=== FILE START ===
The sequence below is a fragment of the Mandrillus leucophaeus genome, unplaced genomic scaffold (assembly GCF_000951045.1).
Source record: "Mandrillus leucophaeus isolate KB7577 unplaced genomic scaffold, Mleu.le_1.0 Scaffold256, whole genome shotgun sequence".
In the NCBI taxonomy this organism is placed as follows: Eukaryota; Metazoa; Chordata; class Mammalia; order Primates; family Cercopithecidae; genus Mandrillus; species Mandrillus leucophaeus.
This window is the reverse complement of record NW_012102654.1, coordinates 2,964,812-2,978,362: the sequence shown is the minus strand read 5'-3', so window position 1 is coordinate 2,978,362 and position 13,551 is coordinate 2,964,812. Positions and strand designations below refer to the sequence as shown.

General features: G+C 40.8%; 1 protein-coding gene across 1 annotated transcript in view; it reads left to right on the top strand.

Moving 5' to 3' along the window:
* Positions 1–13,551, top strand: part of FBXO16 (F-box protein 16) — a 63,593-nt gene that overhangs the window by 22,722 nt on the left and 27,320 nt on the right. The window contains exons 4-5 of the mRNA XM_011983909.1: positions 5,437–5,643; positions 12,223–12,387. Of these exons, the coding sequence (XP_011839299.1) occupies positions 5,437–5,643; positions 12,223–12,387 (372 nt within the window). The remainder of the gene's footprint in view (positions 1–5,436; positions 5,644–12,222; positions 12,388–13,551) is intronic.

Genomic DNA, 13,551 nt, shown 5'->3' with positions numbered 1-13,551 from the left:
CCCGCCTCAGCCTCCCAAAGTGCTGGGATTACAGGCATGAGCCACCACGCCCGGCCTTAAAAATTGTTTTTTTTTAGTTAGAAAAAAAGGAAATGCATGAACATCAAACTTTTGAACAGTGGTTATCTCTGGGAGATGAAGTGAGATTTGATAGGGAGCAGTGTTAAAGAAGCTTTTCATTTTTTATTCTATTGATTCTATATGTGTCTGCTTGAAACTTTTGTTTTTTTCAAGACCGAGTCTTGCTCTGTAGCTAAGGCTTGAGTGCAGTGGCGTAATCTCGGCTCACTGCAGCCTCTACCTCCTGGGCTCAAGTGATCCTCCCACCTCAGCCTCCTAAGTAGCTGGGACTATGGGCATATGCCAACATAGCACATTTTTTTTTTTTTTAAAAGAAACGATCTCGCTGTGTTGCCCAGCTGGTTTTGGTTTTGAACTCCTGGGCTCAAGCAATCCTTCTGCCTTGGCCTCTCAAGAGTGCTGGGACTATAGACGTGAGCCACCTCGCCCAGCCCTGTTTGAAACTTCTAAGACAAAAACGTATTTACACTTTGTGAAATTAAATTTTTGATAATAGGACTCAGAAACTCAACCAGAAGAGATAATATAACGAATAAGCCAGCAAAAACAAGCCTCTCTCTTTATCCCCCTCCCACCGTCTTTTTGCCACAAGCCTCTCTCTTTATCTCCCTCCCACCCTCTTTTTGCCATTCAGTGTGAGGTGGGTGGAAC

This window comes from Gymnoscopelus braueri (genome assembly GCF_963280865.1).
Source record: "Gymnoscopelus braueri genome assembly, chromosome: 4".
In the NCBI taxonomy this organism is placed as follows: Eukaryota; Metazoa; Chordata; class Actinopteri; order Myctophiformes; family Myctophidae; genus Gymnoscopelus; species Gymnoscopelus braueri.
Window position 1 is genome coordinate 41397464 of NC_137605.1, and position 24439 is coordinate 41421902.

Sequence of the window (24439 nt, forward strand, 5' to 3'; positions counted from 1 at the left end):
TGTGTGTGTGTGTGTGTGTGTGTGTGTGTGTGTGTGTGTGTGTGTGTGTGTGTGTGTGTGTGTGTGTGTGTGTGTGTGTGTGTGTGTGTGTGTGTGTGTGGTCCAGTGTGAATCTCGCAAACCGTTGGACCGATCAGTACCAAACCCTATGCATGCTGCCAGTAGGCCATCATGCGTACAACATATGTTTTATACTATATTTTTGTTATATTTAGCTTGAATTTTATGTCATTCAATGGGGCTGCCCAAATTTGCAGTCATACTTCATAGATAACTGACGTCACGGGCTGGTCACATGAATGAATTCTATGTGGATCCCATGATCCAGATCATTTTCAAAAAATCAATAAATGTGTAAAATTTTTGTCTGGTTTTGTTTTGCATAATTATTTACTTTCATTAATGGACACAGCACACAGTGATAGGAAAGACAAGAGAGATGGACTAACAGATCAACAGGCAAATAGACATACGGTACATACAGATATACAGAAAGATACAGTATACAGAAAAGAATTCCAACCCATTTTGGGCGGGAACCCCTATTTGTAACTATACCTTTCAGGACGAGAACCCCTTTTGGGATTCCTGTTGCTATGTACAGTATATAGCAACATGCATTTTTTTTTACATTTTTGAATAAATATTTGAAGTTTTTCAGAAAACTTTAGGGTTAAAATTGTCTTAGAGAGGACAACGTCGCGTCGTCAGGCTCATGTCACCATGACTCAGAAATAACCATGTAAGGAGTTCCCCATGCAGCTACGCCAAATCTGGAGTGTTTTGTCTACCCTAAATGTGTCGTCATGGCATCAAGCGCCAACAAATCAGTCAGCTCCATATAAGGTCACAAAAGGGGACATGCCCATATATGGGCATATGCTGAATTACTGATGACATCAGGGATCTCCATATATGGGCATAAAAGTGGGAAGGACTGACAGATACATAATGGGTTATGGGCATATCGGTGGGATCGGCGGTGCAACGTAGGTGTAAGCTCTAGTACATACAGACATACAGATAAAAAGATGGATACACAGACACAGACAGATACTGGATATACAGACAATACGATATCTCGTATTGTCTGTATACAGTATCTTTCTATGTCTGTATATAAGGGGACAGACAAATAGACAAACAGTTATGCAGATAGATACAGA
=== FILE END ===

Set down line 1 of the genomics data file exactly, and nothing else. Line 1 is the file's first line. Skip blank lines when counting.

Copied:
The sequence below is a fragment of the Mandrillus leucophaeus genome, unplaced genomic scaffold (assembly GCF_000951045.1).